"She is very hungry."

Translation:Sie hat großen Hunger.

February 9, 2013

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in this case the adj Gross, is declined as Grossen, because is the third case (non predicative adjective with no articles), masc. sing., accusative.

The third case is as follow (Masc, Fem, Neut, Pl):

Nominative: M) ...-er F) ...-e N) ...-es PL)...-e

Accusative: M) ...-en F) ...-e N) ...-es PL) ...-e

Dative: M) ...-em F) ...-er N) ...-em PL) ...-en

I hope it helps, Tschuss


What's actually more German sounding: 'Sie hat großen Hunger' or 'Sie ist sehr hungrig'?


The first one is, I believe


Why is Sie hat sehr Hunger wrong?


Because "sehr" modifies adjectives, as "very" does it in english. You'd say "It is a very big cat", but there's no way to use "very" to modify "cat". Instead, for nouns you use "many/much" in english, which are translated to "viel" in german. So, you'd say "I have many cats". I think that should clarify your doubts! :)


Why "großen", but not "vielen"?


I think because viel is an adverb here and not an adjective (like gross), so it doesn't decline in the same way. However, I'm not sure and would appreciate someone who knows better to respond.


Sie hat viel Hunger was accepted as correct.


Great. You used viel because Hunger is an uncountable noun!! Viele is used for countable plural nouns likes clothes, glasses etc but for uncountable nouns we use viel along with the singular form of the noun like Wasser, Hunger, Reis etc


Is "Hunger" considered plural and that is why "gross" takes the plural form of "grossen"?


No, "Hunger" is singular (masculine, accusative). The adjective ending "-en" (großEN) is not only used in the plural.

For more information on adjective endings, see: http://coerll.utexas.edu/gg/gr/index.html?si=adj


Why is it correct "Sie hat viel Hunger" but not "Sie hat vielen Hunger"? It's masculine accusative declension, so it's maybe a matter of inflections? However, it'd be strong inflection, isn't it? I'm a bit confused... Please, help me!


Viel and wenig may only take a plural or single form, but are not declined as other adjectives are.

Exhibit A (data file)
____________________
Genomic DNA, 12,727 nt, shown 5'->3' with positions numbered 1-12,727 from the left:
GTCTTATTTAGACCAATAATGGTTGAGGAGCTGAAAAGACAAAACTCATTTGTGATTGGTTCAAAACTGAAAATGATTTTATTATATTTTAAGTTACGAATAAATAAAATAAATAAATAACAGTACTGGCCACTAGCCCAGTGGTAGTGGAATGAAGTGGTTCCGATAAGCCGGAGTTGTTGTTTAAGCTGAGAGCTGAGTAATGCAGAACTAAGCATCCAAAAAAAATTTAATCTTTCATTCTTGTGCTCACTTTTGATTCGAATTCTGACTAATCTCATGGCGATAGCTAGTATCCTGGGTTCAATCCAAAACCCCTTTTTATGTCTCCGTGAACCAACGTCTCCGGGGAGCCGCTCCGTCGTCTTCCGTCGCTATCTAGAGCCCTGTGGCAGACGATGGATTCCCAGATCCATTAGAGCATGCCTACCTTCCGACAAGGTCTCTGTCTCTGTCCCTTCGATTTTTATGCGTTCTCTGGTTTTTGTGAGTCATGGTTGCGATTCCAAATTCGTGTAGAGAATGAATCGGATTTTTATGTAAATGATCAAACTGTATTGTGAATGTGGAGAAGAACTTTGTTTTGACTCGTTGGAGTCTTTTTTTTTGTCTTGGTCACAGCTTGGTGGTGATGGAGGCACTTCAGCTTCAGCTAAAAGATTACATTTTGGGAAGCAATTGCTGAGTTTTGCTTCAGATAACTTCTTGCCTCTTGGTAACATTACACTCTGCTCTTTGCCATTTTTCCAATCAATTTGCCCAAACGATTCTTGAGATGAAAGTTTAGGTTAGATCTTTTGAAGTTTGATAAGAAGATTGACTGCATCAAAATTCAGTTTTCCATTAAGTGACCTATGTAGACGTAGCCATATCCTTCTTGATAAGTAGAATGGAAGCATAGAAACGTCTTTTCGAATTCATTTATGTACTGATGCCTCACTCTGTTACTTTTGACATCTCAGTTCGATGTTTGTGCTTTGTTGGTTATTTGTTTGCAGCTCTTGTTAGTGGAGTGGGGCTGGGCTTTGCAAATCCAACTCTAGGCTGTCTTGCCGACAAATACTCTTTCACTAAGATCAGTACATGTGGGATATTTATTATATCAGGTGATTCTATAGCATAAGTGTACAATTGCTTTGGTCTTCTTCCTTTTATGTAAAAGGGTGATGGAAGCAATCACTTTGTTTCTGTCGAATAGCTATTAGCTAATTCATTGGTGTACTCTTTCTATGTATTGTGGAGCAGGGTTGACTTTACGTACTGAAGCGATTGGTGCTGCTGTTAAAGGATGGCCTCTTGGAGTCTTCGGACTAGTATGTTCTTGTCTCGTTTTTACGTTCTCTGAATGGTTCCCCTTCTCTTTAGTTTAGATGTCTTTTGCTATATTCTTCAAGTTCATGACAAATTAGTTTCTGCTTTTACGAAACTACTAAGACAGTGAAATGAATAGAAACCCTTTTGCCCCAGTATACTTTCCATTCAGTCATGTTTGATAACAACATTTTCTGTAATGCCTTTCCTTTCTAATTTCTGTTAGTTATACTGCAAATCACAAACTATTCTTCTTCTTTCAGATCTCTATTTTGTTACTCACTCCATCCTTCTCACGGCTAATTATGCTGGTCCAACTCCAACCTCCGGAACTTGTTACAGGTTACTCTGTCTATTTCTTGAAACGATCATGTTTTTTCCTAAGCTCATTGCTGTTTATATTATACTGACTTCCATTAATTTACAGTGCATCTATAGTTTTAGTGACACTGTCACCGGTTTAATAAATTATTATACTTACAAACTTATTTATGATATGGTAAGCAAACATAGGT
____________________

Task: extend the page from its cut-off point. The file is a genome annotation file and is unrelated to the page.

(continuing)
Then why does one say "vielen Dank", and not "viel Dank"?


It should be seen as an abbreviated way of saying "Ich wünsche Ihnen einen guten Tag".. the -en ending is because its accusative.


Well, I'm talking about "Dank", not "Tag", but I agree that "vielen Dank" is accusative. That doesn't explain why the accusative "vielen Dank" has -en, and the accusative "viel Hunger" does not.


Thanks a lot - Drigo-, really useful! :)


Can you say

"Sie ist sehr hungrig?"


Is it acceptable to say "Sie hat einen großen Hunger?" just like you would say "Ich habe einen kleinen Hunger" ?


Because you can't use indefinite articles (i.e. ein/eine/einer/eines/einen/einem) with uncountable nouns. So, you can't use "einen" since hunger is an uncountable noun. You are hungry or you are not, but you can't have "one hunger", "two hungers", etc. It's awkard to say that since you can't count "hunger".


I have heard this many times in Germany and seen it used on the internet, but perhaps it is "Umgangssprache" or a regional variation and not grammatically correct.


Shouldn't "Sie hat einen schweren Hunger" be accepted as well? I don't know if it's an idiomtic expression but I hear it all the time.


Sorry, what is the difference between "sehr" and "ganz"? When is correct to use them? Thank you.


What about Sie hat gern Hunger? I learnt that in my German class..want to know if its wrong...or right colloquially. I know it doesn't have a literal translation.


any explanation behind the word "hungrig" ?


Both Ich habe Hunger and Ich bin hungrig are correct, but Ich habe Hunger is more common (http://bit.ly/2gqWDPh).



sie ist sehr hungrig


why is "Sie verhungert." incorrect?


Because she's supposed to be hungry, not starving to death. I think it's just too strong a word.


why "großen" and not große?


Because Hunger is masculine and it's the direct object of the verb hat.

Thus you need the masculine accusative form großen before it.

Literally, it's "She has big hunger."


Does the verb haben takes always the akk and seinen the nominative? . Thanks


Does the verb haben takes always the akk

Yes. Just like pretty much all transitive verbs (those that take a direct object).

and seinen the nominative?

The infinitive is sein. And yes, it has the nominative case on both sides -- both the subject and the predicate are in the nominative case. werden (to become) is similar.


Why ist it großen and not große, it is a "she" not "they" in the sentence


Why ist it großen

der Hunger is masculine.

It's the direct object of the verb haben, so it stands in the accusative case.

There is no article or other determiner before the adjective, so it takes strong endings.

So you need the masculine accusative strong ending -en on groß: Sie hat großen Hunger.

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